Us vs them: how BAO Systems fights security breaches and cyber threats
21 Jan 2022
By Lisa Spory, Chief Technology Officer at BAO Systems
In the early morning hours of December 10, 2021, before I even had the chance to enjoy my first sip of coffee, I was alerted by engineers on our BAO Systems team that a critical vulnerability was emerging that required immediate action for our over 400 managed cloud-based instances of DHIS2. A vulnerability in the open source Apache logging library Log4j exposed Java-based applications to breaches and attacks, and was extremely wide reaching in its scope. It quickly became clear that this vulnerability is one of the most serious vulnerabilities ever experienced across the digital world.
BAO engineers immediately on the battlefield
Applications use logs to keep track of what happens in its software, and this vulnerability allows attackers to enter arbitrary code, install malware, or steal data. While it would still be a few hours before specific guidance and patches would be available to the DHIS2 community, engineers at BAO Systems had already sprung into action to secure the server fleet.
Our ability to respond to this particular vulnerability, and future zero-day vulnerabilities, is enabled by our robust critical incident response process, which is based upon the National Institute of Standards and Technology (NIST) framework for incident response. Having a defined process for handling critical incidents is crucial to providing immediate response, and an absolute must for effectively adjusting and adapting to a constantly evolving threat, as we experienced with the Log4Shell vulnerability over the course of several days.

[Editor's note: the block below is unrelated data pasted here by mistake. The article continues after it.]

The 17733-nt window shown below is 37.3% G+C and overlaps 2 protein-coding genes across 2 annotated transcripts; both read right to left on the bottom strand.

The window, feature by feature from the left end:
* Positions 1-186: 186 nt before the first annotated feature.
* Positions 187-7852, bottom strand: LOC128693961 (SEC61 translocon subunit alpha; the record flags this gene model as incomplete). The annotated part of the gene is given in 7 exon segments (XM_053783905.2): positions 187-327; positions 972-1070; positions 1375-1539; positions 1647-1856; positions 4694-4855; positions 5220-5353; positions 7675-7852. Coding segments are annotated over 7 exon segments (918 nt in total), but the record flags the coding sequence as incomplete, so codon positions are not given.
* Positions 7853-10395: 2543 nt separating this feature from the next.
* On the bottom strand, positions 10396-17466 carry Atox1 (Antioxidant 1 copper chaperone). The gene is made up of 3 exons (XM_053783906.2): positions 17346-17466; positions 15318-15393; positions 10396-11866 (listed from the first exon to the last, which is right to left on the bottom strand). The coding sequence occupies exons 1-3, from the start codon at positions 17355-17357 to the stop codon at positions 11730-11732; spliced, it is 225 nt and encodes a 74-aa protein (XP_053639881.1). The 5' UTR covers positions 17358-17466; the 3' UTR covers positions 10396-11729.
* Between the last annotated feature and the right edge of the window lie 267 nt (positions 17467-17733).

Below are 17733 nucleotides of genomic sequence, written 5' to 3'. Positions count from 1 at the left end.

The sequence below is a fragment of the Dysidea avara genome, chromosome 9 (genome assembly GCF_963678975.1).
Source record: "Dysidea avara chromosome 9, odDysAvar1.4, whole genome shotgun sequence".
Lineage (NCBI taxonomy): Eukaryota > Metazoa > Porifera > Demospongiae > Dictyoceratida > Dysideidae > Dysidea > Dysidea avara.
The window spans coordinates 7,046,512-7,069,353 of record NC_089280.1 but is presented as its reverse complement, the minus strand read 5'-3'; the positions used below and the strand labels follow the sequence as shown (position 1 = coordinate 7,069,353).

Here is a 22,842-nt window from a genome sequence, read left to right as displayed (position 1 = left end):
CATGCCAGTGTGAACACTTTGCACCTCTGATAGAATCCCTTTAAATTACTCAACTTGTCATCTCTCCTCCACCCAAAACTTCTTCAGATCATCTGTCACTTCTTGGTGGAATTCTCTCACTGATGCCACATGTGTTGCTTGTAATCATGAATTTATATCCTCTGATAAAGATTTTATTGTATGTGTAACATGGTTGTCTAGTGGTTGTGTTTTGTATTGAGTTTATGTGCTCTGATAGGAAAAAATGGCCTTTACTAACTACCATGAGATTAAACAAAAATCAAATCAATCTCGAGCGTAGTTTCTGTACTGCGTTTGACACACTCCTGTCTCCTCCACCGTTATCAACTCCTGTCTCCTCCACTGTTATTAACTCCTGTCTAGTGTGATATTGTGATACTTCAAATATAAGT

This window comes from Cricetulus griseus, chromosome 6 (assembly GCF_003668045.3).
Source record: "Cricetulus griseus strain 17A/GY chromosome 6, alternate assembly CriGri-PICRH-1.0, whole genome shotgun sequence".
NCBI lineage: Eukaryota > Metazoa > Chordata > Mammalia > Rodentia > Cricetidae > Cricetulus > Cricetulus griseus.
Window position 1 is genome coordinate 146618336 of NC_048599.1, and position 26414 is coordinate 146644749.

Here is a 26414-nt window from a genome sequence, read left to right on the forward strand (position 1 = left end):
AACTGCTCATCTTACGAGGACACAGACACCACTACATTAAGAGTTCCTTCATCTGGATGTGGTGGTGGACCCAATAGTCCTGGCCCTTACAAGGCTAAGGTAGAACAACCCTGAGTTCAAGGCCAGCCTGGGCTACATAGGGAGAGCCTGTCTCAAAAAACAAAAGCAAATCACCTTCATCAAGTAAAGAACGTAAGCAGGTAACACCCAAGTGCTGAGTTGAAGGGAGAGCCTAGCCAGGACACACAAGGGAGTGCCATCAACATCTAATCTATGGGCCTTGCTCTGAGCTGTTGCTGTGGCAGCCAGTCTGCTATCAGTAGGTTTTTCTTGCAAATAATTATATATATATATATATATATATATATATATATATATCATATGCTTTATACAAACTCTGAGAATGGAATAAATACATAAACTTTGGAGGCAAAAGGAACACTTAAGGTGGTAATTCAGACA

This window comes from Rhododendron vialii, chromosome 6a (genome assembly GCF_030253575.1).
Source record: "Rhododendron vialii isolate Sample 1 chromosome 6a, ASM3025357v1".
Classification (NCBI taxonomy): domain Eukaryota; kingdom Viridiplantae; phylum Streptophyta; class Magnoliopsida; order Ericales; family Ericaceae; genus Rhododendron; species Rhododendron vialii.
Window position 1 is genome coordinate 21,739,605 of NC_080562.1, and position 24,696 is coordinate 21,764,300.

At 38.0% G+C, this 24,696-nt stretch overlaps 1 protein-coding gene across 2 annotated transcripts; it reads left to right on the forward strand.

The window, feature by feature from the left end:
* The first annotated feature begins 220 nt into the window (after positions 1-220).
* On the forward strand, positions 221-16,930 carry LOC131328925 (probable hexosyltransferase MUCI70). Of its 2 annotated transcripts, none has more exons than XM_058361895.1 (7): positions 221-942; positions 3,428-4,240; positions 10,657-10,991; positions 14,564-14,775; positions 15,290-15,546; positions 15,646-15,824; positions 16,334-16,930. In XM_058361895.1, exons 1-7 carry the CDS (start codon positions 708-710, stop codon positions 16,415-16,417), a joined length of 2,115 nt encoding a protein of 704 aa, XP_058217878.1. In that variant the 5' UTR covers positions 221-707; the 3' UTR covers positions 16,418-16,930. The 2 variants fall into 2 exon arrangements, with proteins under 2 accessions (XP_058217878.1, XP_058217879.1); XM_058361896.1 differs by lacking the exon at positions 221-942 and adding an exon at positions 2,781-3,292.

How we kept your DHIS2 instance safe
BAO Systems has developed a critical response process to protect against cyber security threats. In this article, I will highlight a few key aspects of our response process, and how it helped us to keep our hosting customers safe and secure during one of the most dangerous and wide-spread security vulnerabilities in history.
No one wants to be scrambling when presented with a critical, zero-day vulnerability, which is why the first step in the process is adequate preparation. At BAO Systems, this means that we have plans and procedures in place for identifying vulnerabilities, determining who gets notified, who takes action, and how communication is managed both internally and externally. We are constantly connected to and monitor the DHIS2 Community, as well as industry standard sources of IT news and events. It also means that we have a solid handle on our inventory of IT assets, to include a list of assets, their purpose, and their priority (such as production vs development servers).
Additionally, preparation involves implementing good security hygiene and following cloud security best practices to mitigate vulnerabilities in advance, since often the first line of attack for hackers is to exploit “sloppy” security practices. For example, at BAO Systems, we employ principles of least privilege so that if a server were to become compromised during a Remote Code Execution (RCE) attack, such as Log4Shell, the impact and reach of the security breach is limited.
We also implement policies such as blocking all web traffic requests made by IP instead of host name, which helped to fend off the early, less sophisticated attacks we witnessed during Log4Shell.
“Early in this incident we immediately observed multiple Russian-based IP attacks on servers based in the AWS US-East-1 region, which were automatically blocked by security preparation measures we already had in place,” says Alan Ivey, BAO Systems Director of Systems Engineering. “It was rewarding to see our proactive measures and security practices offer a first line of defense.”
Detection & Analysis